7th November 2019
One man’s bright idea has helped to raise £1 million to keep older people warm.
A decade ago, a retired auctioneer talked to the chief executive of Cumbria Community Foundation about creating a ‘Winter Warmth’ fund.
Myles Walker, now 81, explains: “It is remarkable how a twinge of conscience can give birth to a now ten-year-old millionaire! In those days, I delivered medicines for the local surgery to people stuck at home. One such patient, living in a small cottage, spent day and night in one room which had a fire with a back-boiler. She could not afford electricity for heating and seldom cooked. I told Andy Beeforth of my ambition to form a fund to help the many other elderly people in similar circumstances. He and his wonderful team formed The Winter Warmth Appeal, to which I recommend anyone who does not really need the government winter warmth payment to donate it – preferably with Gift Aid.”
Since the appeal was launched, thousands of older Cumbrians have been given a grant of between £150 and £250 to keep their homes warm in the winter.
And this year, several businesses and charitable trusts have pledged to match any donations given, so that more money will be available to prevent older people having to choose between heating and eating.
Any money donated between Monday 11th November and Monday 11th December to the Winter Warmth Appeal will be automatically doubled thanks to generous match funding from: EDF Renewables, Sellafield Ltd, John Laing Charitable Trust, WCF Ltd, The Hadfield Trust, The Johnson Fund and The Roselands Trust. The match funders have pledged a total of £57,000 to the ‘Winter Warmth Match Funding Challenge’ meaning that donations made during that time will be worth £114,000.
The Winter Warmth Appeal collects people’s warm generosity and gives it back out to vulnerable older people to ensure they can heat their homes properly and remain safe and well during the colder months.
90 year old Alan from Windermere said: “It made an awful lot of difference. I am able to keep my heating on and my house is nice and warm.”
Edward, 89, from Ulverston, said: “Our boiler broke last winter and we needed a new one. The winter warmth grant helped us with the diabolical cost of fuel which goes up and up each year. My wife and I are on a limited income and we need to keep warm at our age.”
73 year old John from Penrith has been in a wheelchair for 18 years after he had a stroke. He said: “It’s helped with my electric and gas bills. I am very cold when I get home and need to warm up. It’s handy to have the winter warmth grant.”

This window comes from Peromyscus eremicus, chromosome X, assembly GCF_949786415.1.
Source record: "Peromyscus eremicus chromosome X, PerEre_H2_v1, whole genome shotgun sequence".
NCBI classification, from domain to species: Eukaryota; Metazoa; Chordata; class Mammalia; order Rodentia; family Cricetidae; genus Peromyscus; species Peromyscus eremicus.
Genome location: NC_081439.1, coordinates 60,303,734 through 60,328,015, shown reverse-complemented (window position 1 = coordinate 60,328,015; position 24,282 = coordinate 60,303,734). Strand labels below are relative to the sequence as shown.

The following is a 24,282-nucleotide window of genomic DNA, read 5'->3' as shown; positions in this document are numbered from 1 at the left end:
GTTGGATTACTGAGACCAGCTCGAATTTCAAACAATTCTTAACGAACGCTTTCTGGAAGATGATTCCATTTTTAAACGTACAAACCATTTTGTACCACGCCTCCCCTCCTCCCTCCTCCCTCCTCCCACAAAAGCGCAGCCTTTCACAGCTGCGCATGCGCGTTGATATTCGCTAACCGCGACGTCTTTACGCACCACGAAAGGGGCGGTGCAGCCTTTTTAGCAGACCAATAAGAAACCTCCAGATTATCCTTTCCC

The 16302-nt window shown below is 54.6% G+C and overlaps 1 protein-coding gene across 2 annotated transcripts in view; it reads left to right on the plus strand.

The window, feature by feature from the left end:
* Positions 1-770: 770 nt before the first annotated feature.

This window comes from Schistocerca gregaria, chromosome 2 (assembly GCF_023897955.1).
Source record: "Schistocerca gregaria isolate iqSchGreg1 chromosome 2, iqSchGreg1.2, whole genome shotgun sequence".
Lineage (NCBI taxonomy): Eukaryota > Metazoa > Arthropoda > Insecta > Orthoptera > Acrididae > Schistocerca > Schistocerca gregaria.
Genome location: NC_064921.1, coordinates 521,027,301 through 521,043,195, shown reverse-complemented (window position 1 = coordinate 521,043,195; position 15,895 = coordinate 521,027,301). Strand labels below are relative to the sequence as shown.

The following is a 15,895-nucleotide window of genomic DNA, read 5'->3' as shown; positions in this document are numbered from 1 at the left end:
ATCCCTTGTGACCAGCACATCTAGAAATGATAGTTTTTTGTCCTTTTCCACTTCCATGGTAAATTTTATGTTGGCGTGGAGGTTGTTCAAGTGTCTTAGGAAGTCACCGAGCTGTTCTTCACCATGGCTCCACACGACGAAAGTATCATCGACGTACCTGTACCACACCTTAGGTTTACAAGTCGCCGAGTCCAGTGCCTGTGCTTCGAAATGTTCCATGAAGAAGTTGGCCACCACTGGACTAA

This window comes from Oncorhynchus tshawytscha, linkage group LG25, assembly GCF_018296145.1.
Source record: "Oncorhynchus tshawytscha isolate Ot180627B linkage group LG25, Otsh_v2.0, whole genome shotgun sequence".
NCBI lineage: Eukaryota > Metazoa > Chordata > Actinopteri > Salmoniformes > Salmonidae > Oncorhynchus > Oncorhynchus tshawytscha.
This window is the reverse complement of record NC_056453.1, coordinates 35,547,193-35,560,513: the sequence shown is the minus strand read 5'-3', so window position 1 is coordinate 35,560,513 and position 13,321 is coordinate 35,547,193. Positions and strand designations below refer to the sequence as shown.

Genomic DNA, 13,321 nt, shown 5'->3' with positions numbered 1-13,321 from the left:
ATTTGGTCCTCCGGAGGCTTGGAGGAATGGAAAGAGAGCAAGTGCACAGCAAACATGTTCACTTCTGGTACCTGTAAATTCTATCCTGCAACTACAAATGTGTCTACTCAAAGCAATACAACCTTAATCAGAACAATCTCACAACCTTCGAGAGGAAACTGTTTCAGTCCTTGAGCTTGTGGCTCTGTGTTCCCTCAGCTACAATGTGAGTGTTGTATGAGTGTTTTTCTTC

Ann and her husband live in Brampton, they’re both 81, she said: “It makes a huge difference paying our gas and electric bills.”
67 year old Linda from Distington, said: “It’s wonderful, we don’t have to think quite as much about putting the heating on. Last year they took the gas fire out and put an electric one in, which is much more expensive to run, but we’re tenants so we can’t choose what we have, We both get stuck in the house quite a lot for health reasons, so the money means we keep warm.”
Dennis, 86 from Barrow, said: “I live on my own and everything is difficult. The winter warmth grant makes a lot of difference; it goes towards my gas bill.
Cumbria Community Foundation works in partnership with Age UK in Cumbria to reach the most vulnerable people in our county. Alison Ambrose, Chief executive officer of Age UK Carlisle and Eden, said: “The Winter Warmth Fund, generated by Cumbria Community Foundation, plays a vital part in supporting vulnerable older people across Cumbria and helps to alleviate some of the winter pressures attributed to fuel poverty.”
One in eight households in Cumbria are said to be living in fuel poverty, it is one of the hidden issues in this rural county which greatly affects the health and wellbeing of those who cannot heat their homes.
Older people are more likely to live in poorly insulated, cold homes and to become seriously ill or even die during the winter. To keep warm, they must turn their heating up, but with a sharp increase in energy prices, many pensioners cannot afford to do so. Many suffer in silence during the coldest months, often hidden from view.
In a bad winter, an extra 300 older people in our county will lose their lives to the effects of plummeting temperatures. In our worst winters, this figure has risen to more than 500 excess winter deaths.
Andy Beeforth, Chief Executive of Cumbria Community Foundation said: “We’re celebrating 20 years of grant making this year and what better way to see what a difference Cumbrians make by helping fellow Cumbrians. Many of our grant giving funds start with one person’s desire to make the world a better place. I will be ever grateful to Myles for his idea and generous support of the Winter Warmth Fund. We’re hoping to raise at least £150,000 this winter to continue keeping our older people warm and safe.”
Online www.cumbriafoundation.org/winter-warmth-fund or www.totalgiving.co.uk/appeal/winter-warmth-appeal
Cheque payable to ‘Cumbria Community Foundation’ (write Winter Warmth on the back) and post to Cumbria Community Foundation, Dovenby Hall, Dovenby, Cockermouth, Cumbria, CA13 0PN.
Phone call 01900 825760 Monday – Friday between 9am and 5pm.
Photos courtesy: Paul Grindley.